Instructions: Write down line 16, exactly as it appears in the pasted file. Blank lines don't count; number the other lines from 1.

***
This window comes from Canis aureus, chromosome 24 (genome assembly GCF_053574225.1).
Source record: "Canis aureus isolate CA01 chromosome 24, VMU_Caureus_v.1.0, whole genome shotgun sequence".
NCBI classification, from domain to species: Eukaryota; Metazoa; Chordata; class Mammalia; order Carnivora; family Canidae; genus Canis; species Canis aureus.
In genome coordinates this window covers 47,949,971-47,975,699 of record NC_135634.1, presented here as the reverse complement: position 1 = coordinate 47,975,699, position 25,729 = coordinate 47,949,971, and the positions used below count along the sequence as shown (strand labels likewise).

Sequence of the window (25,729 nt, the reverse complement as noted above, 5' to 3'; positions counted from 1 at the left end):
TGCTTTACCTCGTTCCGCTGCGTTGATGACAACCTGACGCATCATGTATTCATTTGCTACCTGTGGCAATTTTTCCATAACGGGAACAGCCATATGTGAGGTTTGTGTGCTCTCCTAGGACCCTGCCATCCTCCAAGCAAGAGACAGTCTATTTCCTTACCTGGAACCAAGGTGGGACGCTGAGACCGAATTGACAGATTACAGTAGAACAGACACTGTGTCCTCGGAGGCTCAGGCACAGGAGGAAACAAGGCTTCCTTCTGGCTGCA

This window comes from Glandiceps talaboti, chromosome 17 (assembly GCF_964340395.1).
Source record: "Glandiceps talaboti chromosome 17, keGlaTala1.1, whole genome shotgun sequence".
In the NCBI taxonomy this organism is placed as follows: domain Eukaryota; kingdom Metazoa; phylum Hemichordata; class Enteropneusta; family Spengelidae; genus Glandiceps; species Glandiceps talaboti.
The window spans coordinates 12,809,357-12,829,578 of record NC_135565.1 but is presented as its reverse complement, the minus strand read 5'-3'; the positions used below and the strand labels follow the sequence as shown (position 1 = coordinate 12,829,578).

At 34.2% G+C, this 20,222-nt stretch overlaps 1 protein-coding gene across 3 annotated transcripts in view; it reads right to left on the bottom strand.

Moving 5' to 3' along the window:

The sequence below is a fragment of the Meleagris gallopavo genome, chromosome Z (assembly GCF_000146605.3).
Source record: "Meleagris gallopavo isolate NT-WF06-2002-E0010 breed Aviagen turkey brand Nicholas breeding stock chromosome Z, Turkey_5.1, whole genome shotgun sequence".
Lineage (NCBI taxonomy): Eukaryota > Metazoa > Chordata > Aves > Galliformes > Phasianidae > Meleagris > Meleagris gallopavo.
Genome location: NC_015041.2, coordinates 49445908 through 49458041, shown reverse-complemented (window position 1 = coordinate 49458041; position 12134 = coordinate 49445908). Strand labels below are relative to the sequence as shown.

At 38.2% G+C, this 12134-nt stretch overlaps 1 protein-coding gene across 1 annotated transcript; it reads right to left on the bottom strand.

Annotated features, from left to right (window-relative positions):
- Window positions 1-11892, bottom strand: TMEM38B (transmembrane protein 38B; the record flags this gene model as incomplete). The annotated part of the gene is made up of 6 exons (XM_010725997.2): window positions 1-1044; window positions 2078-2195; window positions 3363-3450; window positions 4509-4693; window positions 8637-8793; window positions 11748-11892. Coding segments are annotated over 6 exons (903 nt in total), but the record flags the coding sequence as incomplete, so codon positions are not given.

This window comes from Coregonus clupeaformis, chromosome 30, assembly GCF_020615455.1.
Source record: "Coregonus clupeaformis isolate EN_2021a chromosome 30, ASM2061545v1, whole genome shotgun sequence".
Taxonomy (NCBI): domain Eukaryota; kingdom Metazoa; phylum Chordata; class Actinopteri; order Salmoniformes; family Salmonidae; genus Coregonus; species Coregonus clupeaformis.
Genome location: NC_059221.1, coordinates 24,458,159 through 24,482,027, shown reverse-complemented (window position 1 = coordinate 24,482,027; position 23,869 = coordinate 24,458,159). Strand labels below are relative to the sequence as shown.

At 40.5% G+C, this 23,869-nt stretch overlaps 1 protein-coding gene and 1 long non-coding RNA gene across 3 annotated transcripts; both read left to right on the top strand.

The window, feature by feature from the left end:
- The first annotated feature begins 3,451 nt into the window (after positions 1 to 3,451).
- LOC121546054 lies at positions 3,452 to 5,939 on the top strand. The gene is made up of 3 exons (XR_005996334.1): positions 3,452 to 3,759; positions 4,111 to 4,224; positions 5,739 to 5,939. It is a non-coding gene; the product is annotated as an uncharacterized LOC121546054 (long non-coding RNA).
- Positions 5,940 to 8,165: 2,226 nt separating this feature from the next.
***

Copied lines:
Genome location: NC_015041.2, coordinates 49445908 through 49458041, shown reverse-complemented (window position 1 = coordinate 49458041; position 12134 = coordinate 49445908). Strand labels below are relative to the sequence as shown.